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One in five Los Angeles County foster youths identifies as LGBTQ, according to the recently-released results of a study—the first of its kind—by researchers at UCLA’s Williams Institute.

“Sexual and Gender Minority Youth in Los Angeles County Foster Care: Assessing Disproportionately and Disparities” is the first population-based survey aimed specifically at measuring what role sexuality and gender identity play in forming the identities of the youth within the foster care system. The study examined 786 randomly sampled youth ages 12 through 21 living in the county foster care system.

The majority of LGBTQ youth were people of color, with one-third of the total LGBTQ youth also reporting that their biological mother or father had been born outside the U.S. Disproportionality also comes into play: there are between 1.5 to 2 times as many LGBTQ youth living in foster care as LGBTQ youth estimated to be living outside of foster care.

Screen Shot 2014-08-28 at 11.29.42 AMWith such a high number of LGBTQ foster youth identified, the need for tools and programs that properly serve them become paramount. This is particularly important given that, according to the study, 12.9% of LGBTQ youth reported poor treatment by the foster care system compared to 5.8% of non-LGBTQ youth.

“The cost to society of a foster care system that doesn’t properly serve LGBTQ youth isn’t just measured by the number of young people who are mistreated, discriminated against, and bounced from home to home,” said Curt Shepard, the Los Angeles LGBT Center’s Director of Children, Youth and Family Services, “it’s measured by all the associated costs—monetary and otherwise—to care for the psychological disorders, homelessness, and other issues that so many experience when they age out of the foster system at 18. Those are the issues youth are much more likely to experience after having lived in a group home, rather than with a loving family. There’s no question that the best thing we can do for foster youth, and for society, is to take better care of them while they’re young.”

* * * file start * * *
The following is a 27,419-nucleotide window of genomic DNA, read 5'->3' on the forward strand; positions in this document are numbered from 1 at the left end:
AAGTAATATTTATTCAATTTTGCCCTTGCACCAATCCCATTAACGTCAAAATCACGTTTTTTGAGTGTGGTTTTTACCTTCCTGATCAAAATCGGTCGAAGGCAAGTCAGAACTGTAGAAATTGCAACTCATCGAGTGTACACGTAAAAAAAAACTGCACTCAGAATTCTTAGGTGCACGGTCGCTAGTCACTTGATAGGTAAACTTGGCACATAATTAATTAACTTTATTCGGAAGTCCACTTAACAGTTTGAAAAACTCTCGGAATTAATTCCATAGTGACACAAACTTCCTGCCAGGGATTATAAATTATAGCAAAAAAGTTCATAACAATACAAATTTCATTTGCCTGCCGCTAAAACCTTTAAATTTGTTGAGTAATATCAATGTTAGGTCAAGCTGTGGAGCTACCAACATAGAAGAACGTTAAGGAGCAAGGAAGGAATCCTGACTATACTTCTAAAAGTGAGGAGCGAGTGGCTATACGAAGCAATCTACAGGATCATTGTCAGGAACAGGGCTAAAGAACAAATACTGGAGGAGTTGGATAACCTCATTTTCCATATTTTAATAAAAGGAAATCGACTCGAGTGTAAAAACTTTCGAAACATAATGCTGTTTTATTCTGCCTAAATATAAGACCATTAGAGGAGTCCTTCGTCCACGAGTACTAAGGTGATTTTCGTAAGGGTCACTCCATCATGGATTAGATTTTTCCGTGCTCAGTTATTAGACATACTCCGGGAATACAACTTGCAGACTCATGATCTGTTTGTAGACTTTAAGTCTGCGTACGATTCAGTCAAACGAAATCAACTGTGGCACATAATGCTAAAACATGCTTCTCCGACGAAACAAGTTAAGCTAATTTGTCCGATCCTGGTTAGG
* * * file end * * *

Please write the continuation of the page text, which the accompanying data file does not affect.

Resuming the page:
This has led to a promising new project, headed by the LA LGBT Center, which will test a new model of service to help LGBTQ foster youth find stable living situations. The Center has partnered with 20 organizations across the county to implement the pilot project.

Read the full report below.

The study was funded through part of $13.3M, five-year grant awarded to the Los Angeles LGBT Center as part of the federal Permanency Innovations Initiative. The report was co-authored by Bianca D.M. Wilson, Senior Scholar of Public Policy at UCLA’s Williams Institute; Khush Cooper, Co-director of Holarchy Consulting; and Angel Kastanis and Sheila Nezhad, Public Policy Fellows at the Williams Institute.

Sexual and Gender Minority Youth in Los Angeles County Foster Care: Assessing Disproportionately and Dispar…